Medical ServicesHIV Testing and Treatment/GHAP
The Gay Health Advocacy Project (GHAP) offers free and confidential HIV antibody testing to the entire Columbia community and arranges treatment and support for HIV-infected students. GHAP also provides information about transmission, treatment, and prevention of sexually transmitted infections and peer counseling around issues of sexuality. These services are offered to people of all genders and orientations. Additionally, GHAP staff and volunteers offer programs, mentoring, and support specifically for the LGBTQ community at Columbia.
A group of concerned students and medical staff at Columbia University organized the Gay Health Advocacy Project in 1985 to address the health-related needs of gay men affected by the emerging HIV epidemic. Through the efforts of those original GHAP Advocates, Columbia became the first institution of higher education in the world to offer HIV antibody testing to its students, faculty, staff, and community. More than 1,000 people of all genders and orientation are tested per year.
From its inception, GHAP has recognized the connections among physical health and social or psychological well-being. In addition to developing an intensive training program for the volunteer Advocates who carry out pre- and post-HIV antibody test counseling, GHAP has sponsored support groups, conferences, a mentoring program, educational talks, and workshops for the Columbia community.
HIV Antibody Testing: The HIV antibody test provided through GHAP is confidential, open to the entire Columbia community (including partners), and provided at no charge.
GHAP Advocates: Volunteers are trained to address a broad range of issues pertaining to sexual and emotional health. In addition to information about HIV, we can provide you with information about the transmission, prevention and treatment of other sexually transmitted infections (STIs), as well as the psychological factors connected to these issues. Even if you do not want an HIV test, Advocates are available during walk-in hours to answer your questions and provide support.
Support for HIV-positive students: GHAP works with other Columbia Health staff to offer the clinical care, support, and information that HIV-positive students need to manage HIV infection effectively. Individualized care from an HIV specialist, regular monitoring of CD4 and viral load, medications, preventive treatments, and psychological support (both individual and group) are all provided through Columbia Health and covered under the Columbia Student Medical Insurance Plan.
Workshops and Groups: GHAP offers workshops and groups on a variety of topics, and are facilitated in dormitories, academic classes, orientation programs, student organizations, and employee groups. Topics can also be tailored to specific interests.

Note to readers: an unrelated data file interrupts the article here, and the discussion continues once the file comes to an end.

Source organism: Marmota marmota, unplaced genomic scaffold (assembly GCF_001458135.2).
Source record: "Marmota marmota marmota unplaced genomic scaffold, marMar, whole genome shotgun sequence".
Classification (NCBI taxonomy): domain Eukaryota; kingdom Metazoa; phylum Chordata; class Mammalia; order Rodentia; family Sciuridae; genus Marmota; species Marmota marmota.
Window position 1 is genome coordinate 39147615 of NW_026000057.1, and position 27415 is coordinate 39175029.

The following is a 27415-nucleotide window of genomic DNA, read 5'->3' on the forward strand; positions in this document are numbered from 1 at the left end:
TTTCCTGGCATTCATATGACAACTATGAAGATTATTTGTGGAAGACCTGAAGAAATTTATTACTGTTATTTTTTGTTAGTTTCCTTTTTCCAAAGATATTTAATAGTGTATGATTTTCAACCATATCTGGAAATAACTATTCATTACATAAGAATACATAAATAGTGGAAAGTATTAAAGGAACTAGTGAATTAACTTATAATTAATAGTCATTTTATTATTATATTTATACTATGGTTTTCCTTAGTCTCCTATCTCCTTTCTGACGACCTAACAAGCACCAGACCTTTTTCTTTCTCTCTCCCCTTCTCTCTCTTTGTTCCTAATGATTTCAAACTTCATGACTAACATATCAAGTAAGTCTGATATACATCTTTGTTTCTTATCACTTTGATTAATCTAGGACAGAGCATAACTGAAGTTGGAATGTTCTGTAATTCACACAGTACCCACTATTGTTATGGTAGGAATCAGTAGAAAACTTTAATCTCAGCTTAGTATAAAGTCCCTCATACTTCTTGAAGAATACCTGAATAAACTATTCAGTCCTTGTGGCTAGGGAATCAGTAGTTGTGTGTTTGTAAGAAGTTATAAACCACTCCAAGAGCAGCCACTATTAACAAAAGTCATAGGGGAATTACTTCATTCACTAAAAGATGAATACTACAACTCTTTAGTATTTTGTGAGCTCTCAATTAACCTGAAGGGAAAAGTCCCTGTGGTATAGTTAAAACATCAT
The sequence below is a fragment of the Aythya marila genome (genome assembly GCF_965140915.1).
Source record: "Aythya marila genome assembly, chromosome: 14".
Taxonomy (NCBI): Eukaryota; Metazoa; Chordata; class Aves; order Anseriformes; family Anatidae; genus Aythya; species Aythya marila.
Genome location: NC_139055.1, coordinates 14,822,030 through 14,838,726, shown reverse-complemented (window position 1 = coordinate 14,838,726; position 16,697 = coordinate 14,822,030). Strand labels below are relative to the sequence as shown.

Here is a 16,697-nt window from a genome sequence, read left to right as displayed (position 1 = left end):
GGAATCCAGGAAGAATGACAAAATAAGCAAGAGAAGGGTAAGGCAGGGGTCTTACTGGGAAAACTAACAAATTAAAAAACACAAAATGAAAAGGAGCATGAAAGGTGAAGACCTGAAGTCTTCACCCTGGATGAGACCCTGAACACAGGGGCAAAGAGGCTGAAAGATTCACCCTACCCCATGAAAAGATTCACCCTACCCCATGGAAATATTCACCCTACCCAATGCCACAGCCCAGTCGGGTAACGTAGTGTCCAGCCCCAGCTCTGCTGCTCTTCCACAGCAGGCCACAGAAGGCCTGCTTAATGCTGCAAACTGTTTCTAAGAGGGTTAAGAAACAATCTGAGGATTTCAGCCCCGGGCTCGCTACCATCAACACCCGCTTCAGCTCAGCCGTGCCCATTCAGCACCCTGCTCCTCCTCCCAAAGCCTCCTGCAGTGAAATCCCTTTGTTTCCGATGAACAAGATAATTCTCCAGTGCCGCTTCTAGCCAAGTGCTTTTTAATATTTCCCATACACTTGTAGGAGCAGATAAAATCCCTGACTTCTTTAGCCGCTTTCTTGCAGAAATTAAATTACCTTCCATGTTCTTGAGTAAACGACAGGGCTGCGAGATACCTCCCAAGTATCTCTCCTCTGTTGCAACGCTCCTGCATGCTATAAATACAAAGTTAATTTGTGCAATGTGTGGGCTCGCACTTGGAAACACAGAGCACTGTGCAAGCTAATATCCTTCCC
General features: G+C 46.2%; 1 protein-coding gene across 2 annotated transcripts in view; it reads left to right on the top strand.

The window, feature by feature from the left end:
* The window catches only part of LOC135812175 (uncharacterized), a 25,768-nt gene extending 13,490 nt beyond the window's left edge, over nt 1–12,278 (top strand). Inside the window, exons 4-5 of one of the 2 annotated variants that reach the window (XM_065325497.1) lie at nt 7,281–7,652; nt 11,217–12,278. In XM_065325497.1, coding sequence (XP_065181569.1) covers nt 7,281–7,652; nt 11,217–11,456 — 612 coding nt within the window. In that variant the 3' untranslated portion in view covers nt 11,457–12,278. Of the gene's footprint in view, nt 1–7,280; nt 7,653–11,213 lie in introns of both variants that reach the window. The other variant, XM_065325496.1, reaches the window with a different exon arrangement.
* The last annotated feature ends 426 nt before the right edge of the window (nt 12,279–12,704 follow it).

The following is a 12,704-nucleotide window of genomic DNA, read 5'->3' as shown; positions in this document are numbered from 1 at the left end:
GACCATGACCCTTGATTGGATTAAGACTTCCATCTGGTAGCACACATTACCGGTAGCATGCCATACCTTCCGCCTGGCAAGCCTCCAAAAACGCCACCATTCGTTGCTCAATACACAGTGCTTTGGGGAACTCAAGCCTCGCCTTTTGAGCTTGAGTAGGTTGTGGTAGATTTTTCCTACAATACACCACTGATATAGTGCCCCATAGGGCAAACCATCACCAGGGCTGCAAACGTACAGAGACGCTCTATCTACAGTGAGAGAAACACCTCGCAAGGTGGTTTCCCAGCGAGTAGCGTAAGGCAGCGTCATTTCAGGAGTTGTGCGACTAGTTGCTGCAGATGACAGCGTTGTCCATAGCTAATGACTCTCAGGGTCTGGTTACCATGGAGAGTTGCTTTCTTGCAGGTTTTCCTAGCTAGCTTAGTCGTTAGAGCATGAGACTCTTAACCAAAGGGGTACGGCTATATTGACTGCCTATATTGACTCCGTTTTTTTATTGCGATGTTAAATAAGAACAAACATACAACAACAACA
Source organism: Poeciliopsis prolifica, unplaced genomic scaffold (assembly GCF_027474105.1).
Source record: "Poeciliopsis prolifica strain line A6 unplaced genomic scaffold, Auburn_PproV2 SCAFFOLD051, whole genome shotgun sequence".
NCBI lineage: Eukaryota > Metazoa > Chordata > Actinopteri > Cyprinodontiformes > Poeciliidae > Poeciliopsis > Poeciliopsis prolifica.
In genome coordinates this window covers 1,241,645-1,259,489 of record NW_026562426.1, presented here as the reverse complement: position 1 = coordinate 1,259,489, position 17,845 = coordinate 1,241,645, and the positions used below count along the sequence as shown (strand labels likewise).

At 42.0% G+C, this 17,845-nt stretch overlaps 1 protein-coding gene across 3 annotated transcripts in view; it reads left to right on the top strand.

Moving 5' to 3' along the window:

- HIV transmission and risk reduction
- Other STIs
- Physical and emotional health of the LGBT population
Students, faculty or staff may contact GHAP to request a workshop.
Coming Out Discussion Group
Are you thinking about coming out? Have you recently come out and are looking for community? What does coming out mean to you and others? Join us for our biweekly discussion to connect, support, and encourage.
Presented by the Office of Multicultural Affairs and the Gay Health Advocacy Project/GHAP.
Queer Academics at Columbia
Queer Academics is a supportive discussion group open to LGBTQ grad students from all of Columbia's schools. Come meet students from other departments and schools, talk about the challenges and opportunities of being queer and a CU grad student, and learn about resources on and off campus.
This group meets the last Thursday of every month from 6:00-7:30 p.m. in the CPS conference room - Lerner Hall, 8th floor.
LGBTQ Support: Although GHAP serves the entire Columbia community regardless of gender or orientation, we continue to develop our commitment to advocating for the sexual and emotional health of the LGBTQ population. LGBTQ students may have particular psychological, health-related, and social needs–related to coming out and homophobia, among other factors–that deserve special attention. Either during walk-in hours detailed below or by appointment with a GHAP Coordinator, students can talk with someone in a confidential, non-judgmental environment. GHAP also makes referrals to other LGBTQ-sensitive organizations, counselors, and support groups, either on- or off-campus.
On the counter of the reception desk in the Broadway Practice Group, you'll see cards with the words "We Care About Your Privacy" printed on the front. Open the card, write a first name (whatever name you want to be called) at the bottom, and indicate whether you are here to get a test; pick up results for a test you had previously; or for some other reason, by checking the appropriate response. Then, hand the form to the Patient Services Assistant behind the desk, have a seat in the reception area and wait for an Advocate to call your name.
Office: (212) 854-6655
Automated Info Line: (212) 854-7970
The Columbia Handbook on HIV and AIDS is a newly revised version of two original works published by Simon & Schuster (Pocketbook): The Essential AIDS Fact Book, was initially published in 1987, sold several hundred thousand copies and was translated into four languages. The second book, The Essential HIV Treatment Fact Book, was written to provide more complete information for those who were infected with HIV and their friends and family. The book was acclaimed by a number of leaders in the field of AIDS.
Download the Columbia University Handbook on HIV and AIDS, by Laura Pinsky and Paul Harding Douglas.
Sexual and reproductive health resources include access to free condoms and lube.
Check the interactive map for locations, hours and directions.
Courtesy of Google Maps.